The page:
Citroën DS4 & Why the World Isn’t Small

A year ago about this time, Citroën introduced a concept car called the “DS High Rider.” Presumably, the “High Rider” was what would be called in North America a “crossover utility vehicle” (CUV). And if you look at the lines of the concept: it becomes fairly clear that this is the sort of thing that is now familiar, particularly if you consider the sheet metal found on Infiniti products, for example, like this, the2011 Infiniti EX: While there is all kinds of rhetoric about the world being flat and small and suchlike, what’s interesting to note is that there seems to be quite a substantial gulf.

A year ago about this time, Citroën introduced a concept car called the “DS High Rider.” Presumably, the “High Rider” was what would be called in North America a “crossover utility vehicle” (CUV). And if you look at the lines of the concept:

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it becomes fairly clear that this is the sort of thing that is now familiar, particularly if you consider the sheet metal found on Infiniti products, for example, like this, the2011 Infiniti EX:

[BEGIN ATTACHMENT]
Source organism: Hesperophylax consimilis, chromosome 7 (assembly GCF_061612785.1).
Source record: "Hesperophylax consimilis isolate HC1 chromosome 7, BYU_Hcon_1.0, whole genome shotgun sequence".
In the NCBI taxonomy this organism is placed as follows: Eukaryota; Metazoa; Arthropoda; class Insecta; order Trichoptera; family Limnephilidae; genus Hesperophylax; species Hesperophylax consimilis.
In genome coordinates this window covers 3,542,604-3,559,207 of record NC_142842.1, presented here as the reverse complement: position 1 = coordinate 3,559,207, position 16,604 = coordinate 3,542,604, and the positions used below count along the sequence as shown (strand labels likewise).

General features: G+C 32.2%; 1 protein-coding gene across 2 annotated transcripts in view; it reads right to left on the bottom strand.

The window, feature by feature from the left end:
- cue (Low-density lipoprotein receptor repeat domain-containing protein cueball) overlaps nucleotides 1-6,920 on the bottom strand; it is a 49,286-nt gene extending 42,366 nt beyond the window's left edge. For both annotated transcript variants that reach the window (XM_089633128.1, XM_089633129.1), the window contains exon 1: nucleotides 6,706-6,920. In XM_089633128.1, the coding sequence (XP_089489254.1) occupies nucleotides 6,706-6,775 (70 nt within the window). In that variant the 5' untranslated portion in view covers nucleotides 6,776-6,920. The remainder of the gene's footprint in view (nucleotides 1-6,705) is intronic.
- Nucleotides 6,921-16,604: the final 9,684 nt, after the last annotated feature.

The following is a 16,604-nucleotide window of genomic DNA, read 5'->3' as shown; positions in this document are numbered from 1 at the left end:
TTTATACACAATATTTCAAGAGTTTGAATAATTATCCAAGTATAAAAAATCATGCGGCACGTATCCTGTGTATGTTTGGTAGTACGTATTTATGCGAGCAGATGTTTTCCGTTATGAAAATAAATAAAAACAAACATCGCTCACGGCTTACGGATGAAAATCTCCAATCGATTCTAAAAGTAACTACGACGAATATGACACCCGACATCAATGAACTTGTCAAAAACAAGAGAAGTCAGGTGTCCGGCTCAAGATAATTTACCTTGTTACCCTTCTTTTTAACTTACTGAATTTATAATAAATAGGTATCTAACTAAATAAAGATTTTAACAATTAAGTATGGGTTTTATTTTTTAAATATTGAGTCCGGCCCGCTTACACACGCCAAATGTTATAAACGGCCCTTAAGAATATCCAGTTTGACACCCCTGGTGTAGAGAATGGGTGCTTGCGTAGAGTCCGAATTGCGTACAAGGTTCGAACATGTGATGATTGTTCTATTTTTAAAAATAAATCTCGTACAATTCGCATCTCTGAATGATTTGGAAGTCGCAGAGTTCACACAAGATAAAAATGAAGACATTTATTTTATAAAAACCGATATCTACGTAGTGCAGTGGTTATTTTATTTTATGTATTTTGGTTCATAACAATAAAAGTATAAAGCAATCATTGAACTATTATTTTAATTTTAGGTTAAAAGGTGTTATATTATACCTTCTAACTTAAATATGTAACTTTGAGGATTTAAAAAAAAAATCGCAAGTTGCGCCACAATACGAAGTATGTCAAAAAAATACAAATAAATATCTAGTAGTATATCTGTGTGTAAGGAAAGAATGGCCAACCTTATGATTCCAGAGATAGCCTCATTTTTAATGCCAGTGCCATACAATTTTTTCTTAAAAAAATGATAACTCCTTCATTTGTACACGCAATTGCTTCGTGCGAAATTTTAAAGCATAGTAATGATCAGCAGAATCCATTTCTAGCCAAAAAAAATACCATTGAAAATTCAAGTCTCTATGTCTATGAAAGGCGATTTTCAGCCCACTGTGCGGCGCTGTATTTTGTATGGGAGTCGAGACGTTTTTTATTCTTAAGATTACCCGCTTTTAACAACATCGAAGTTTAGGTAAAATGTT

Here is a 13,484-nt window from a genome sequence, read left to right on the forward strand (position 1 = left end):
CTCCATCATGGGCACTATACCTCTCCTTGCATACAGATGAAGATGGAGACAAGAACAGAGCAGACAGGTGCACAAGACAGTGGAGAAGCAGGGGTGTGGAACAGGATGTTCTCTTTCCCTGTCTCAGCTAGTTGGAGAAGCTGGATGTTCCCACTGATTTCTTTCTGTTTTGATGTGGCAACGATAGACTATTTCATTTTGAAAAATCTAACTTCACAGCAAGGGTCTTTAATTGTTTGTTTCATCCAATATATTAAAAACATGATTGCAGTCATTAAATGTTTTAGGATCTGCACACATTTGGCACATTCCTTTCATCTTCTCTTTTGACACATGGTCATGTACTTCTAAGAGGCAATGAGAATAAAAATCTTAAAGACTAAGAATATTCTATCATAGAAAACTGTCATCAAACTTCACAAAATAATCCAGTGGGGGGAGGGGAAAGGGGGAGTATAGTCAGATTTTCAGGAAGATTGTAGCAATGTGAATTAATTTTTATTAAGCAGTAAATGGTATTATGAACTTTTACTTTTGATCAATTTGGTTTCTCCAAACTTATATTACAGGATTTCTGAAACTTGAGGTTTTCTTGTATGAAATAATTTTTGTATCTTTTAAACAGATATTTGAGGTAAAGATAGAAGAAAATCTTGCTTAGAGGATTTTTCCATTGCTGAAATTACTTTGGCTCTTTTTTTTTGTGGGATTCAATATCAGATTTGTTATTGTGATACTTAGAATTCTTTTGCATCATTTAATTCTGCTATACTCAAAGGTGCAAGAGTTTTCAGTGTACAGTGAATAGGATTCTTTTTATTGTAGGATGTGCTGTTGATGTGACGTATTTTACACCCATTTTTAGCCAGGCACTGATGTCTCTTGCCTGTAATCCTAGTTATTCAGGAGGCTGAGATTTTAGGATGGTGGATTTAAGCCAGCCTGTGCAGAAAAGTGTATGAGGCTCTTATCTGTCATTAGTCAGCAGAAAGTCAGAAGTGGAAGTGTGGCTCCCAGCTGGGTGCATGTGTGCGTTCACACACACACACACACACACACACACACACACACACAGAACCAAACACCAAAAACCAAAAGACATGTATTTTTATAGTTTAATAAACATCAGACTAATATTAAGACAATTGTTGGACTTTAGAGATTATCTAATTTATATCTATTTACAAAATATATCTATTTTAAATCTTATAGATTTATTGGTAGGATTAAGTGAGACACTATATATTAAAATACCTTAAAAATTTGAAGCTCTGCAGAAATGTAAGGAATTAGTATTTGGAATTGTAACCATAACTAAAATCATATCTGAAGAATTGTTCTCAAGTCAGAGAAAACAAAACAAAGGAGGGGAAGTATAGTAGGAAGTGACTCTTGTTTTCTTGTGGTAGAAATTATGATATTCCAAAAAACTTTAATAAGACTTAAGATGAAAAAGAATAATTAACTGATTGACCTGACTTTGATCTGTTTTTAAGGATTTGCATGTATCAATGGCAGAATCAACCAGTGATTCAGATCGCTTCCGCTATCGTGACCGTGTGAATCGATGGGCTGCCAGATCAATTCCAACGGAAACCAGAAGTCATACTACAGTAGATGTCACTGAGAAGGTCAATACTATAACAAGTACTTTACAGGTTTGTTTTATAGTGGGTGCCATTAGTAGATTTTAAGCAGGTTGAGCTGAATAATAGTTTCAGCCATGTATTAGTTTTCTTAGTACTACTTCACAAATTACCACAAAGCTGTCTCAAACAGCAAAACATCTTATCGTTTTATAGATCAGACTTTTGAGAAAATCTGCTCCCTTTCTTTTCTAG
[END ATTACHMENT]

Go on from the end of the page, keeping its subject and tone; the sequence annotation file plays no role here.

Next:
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While there is all kinds of rhetoric about the world being flat and small and suchlike, what’s interesting to note is that there seems to be quite a substantial gulf.

Here is the production car that obviously had its roots in the High Rider, the DS4, which is soon to be launched in Europe:

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The car is what Citroën describes as a “raised four-door coupe.” Again, CUV design territory. The car is 168.1 in long, 71.2 in wide, and 60.2 in high.

You may be wondering where those people are going. Possibly to a computer, because on 28 February (note how the date is in more of a European format than is common in the U.S.), “Starting at 11 am”—presumably Paris time—“and lasting just a few days, Citroën will be opening orders for the DS4 on the German, French, and Swiss pages of its dedicated site, www.ds4.citroen.com.”

And there they will have the opportunity to be a lucky 500 who will be able to get the DS4.

Here’s the thing about the difference. In the U.S., such undertakings are for vehicles that are typically truly something difference, like the Nissan LEAF or the Chevy Volt. I have a hard time imagining something like the next-generation Buick Enclave going up on a website for the first 500 lucky buyers.